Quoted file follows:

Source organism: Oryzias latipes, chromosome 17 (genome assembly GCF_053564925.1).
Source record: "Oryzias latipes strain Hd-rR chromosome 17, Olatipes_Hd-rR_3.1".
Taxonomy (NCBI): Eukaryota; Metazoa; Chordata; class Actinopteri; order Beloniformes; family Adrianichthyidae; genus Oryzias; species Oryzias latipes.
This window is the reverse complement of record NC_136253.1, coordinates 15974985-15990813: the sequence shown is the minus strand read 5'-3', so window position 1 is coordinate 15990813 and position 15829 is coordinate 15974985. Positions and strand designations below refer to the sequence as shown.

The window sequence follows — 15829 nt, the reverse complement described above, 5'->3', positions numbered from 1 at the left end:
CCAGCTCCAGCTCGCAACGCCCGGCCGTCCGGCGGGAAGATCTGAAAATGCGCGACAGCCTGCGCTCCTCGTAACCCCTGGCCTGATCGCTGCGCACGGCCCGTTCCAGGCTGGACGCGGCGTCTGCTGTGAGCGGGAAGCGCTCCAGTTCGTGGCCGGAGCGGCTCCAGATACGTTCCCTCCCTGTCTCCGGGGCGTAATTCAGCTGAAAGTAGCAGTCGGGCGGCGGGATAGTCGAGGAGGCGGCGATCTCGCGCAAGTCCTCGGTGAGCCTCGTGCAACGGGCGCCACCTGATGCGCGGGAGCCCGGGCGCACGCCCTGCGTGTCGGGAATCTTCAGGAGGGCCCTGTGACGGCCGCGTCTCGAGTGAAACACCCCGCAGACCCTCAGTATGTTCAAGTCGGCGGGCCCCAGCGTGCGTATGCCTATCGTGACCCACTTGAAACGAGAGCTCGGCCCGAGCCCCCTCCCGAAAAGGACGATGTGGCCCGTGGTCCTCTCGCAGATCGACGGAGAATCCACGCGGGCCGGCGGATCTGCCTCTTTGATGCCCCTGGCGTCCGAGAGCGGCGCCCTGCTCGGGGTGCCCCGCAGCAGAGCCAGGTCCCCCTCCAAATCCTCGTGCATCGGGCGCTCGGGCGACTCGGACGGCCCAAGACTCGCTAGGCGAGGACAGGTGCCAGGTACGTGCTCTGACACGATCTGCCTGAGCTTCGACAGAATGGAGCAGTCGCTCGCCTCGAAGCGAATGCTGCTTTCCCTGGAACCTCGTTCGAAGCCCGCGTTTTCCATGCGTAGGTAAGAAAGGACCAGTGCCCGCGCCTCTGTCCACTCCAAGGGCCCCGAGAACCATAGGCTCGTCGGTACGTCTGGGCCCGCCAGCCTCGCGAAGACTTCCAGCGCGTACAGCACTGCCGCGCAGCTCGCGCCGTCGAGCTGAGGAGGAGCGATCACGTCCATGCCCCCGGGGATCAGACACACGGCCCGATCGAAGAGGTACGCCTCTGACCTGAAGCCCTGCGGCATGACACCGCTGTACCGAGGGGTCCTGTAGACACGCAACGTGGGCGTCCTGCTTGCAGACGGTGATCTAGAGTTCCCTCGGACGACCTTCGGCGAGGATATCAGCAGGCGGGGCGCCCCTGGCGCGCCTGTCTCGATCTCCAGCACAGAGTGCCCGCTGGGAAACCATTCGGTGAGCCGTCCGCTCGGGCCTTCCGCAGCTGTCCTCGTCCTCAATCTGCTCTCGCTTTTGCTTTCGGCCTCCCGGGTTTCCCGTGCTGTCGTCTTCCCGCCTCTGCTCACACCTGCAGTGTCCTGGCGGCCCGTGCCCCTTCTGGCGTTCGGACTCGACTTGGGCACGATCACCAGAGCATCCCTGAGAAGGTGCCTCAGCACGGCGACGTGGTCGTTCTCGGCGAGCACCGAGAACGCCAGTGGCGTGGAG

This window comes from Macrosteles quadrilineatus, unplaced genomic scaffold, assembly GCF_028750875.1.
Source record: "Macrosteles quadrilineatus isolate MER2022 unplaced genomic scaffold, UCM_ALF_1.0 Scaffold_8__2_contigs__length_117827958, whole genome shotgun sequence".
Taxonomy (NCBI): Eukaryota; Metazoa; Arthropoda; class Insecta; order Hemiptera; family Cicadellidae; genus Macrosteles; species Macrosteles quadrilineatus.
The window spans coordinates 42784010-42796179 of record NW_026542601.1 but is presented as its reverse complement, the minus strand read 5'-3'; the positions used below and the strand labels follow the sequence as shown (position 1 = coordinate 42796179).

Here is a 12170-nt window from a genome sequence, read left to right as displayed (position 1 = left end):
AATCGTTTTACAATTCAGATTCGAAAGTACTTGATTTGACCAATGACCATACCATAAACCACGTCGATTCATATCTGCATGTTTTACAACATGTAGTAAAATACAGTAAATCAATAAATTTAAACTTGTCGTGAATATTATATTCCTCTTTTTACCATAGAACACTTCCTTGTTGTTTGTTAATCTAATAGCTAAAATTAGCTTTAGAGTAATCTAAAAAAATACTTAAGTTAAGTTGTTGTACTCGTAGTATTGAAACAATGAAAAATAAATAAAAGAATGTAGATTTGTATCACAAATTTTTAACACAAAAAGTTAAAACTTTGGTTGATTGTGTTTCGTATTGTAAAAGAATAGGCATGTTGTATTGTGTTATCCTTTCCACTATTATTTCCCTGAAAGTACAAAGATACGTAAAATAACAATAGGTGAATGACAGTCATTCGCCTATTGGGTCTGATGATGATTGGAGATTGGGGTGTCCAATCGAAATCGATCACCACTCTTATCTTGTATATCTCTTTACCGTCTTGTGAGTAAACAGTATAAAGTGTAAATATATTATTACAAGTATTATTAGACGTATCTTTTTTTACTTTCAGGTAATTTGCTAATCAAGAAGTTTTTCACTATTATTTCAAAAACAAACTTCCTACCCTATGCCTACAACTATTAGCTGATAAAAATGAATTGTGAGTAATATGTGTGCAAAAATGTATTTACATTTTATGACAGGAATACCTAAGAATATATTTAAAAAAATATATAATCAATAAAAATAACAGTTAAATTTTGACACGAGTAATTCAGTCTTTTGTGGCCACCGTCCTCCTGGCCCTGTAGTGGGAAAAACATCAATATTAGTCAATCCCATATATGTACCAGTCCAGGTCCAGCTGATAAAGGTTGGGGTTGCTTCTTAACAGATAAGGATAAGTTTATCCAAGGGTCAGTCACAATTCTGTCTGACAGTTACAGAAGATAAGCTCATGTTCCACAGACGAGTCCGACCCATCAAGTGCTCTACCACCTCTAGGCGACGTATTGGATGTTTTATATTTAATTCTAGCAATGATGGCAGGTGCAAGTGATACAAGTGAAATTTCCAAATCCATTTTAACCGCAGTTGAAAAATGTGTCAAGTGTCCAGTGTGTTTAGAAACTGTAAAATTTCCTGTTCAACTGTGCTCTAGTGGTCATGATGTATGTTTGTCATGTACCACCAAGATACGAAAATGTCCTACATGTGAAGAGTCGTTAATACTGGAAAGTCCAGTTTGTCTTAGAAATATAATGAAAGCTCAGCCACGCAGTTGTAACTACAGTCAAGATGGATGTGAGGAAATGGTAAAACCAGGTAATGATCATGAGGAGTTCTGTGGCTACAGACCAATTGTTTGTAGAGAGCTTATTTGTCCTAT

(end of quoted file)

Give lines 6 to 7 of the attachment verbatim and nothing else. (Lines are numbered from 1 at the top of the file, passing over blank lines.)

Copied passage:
CCAGCTCCAGCTCGCAACGCCCGGCCGTCCGGCGGGAAGATCTGAAAATGCGCGACAGCCTGCGCTCCTCGTAACCCCTGGCCTGATCGCTGCGCACGGCCCGTTCCAGGCTGGACGCGGCGTCTGCTGTGAGCGGGAAGCGCTCCAGTTCGTGGCCGGAGCGGCTCCAGATACGTTCCCTCCCTGTCTCCGGGGCGTAATTCAGCTGAAAGTAGCAGTCGGGCGGCGGGATAGTCGAGGAGGCGGCGATCTCGCGCAAGTCCTCGGTGAGCCTCGTGCAACGGGCGCCACCTGATGCGCGGGAGCCCGGGCGCACGCCCTGCGTGTCGGGAATCTTCAGGAGGGCCCTGTGACGGCCGCGTCTCGAGTGAAACACCCCGCAGACCCTCAGTATGTTCAAGTCGGCGGGCCCCAGCGTGCGTATGCCTATCGTGACCCACTTGAAACGAGAGCTCGGCCCGAGCCCCCTCCCGAAAAGGACGATGTGGCCCGTGGTCCTCTCGCAGATCGACGGAGAATCCACGCGGGCCGGCGGATCTGCCTCTTTGATGCCCCTGGCGTCCGAGAGCGGCGCCCTGCTCGGGGTGCCCCGCAGCAGAGCCAGGTCCCCCTCCAAATCCTCGTGCATCGGGCGCTCGGGCGACTCGGACGGCCCAAGACTCGCTAGGCGAGGACAGGTGCCAGGTACGTGCTCTGACACGATCTGCCTGAGCTTCGACAGAATGGAGCAGTCGCTCGCCTCGAAGCGAATGCTGCTTTCCCTGGAACCTCGTTCGAAGCCCGCGTTTTCCATGCGTAGGTAAGAAAGGACCAGTGCCCGCGCCTCTGTCCACTCCAAGGGCCCCGAGAACCATAGGCTCGTCGGTACGTCTGGGCCCGCCAGCCTCGCGAAGACTTCCAGCGCGTACAGCACTGCCGCGCAGCTCGCGCCGTCGAGCTGAGGAGGAGCGATCACGTCCATGCCCCCGGGGATCAGACACACGGCCCGATCGAAGAGGTACGCCTCTGACCTGAAGCCCTGCGGCATGACACCGCTGTACCGAGGGGTCCTGTAGACACGCAACGTGGGCGTCCTGCTTGCAGACGGTGATCTAGAGTTCCCTCGGACGACCTTCGGCGAGGATATCAGCAGGCGGGGCGCCCCTGGCGCGCCTGTCTCGATCTCCAGCACAGAGTGCCCGCTGGGAAACCATTCGGTGAGCCGTCCGCTCGGGCCTTCCGCAGCTGTCCTCGTCCTCAATCTGCTCTCGCTTTTGCTTTCGGCCTCCCGGGTTTCCCGTGCTGTCGTCTTCCCGCCTCTGCTCACACCTGCAGTGTCCTGGCGGCCCGTGCCCCTTCTGGCGTTCGGACTCGACTTGGGCACGATCACCAGAGCATCCCTGAGAAGGTGCCTCAGCACGGCGACGTGGTCGTTCTCGGCGAGCACCGAGAACGCCAGTGGCGTGGAG

This window comes from Macrosteles quadrilineatus, unplaced genomic scaffold, assembly GCF_028750875.1.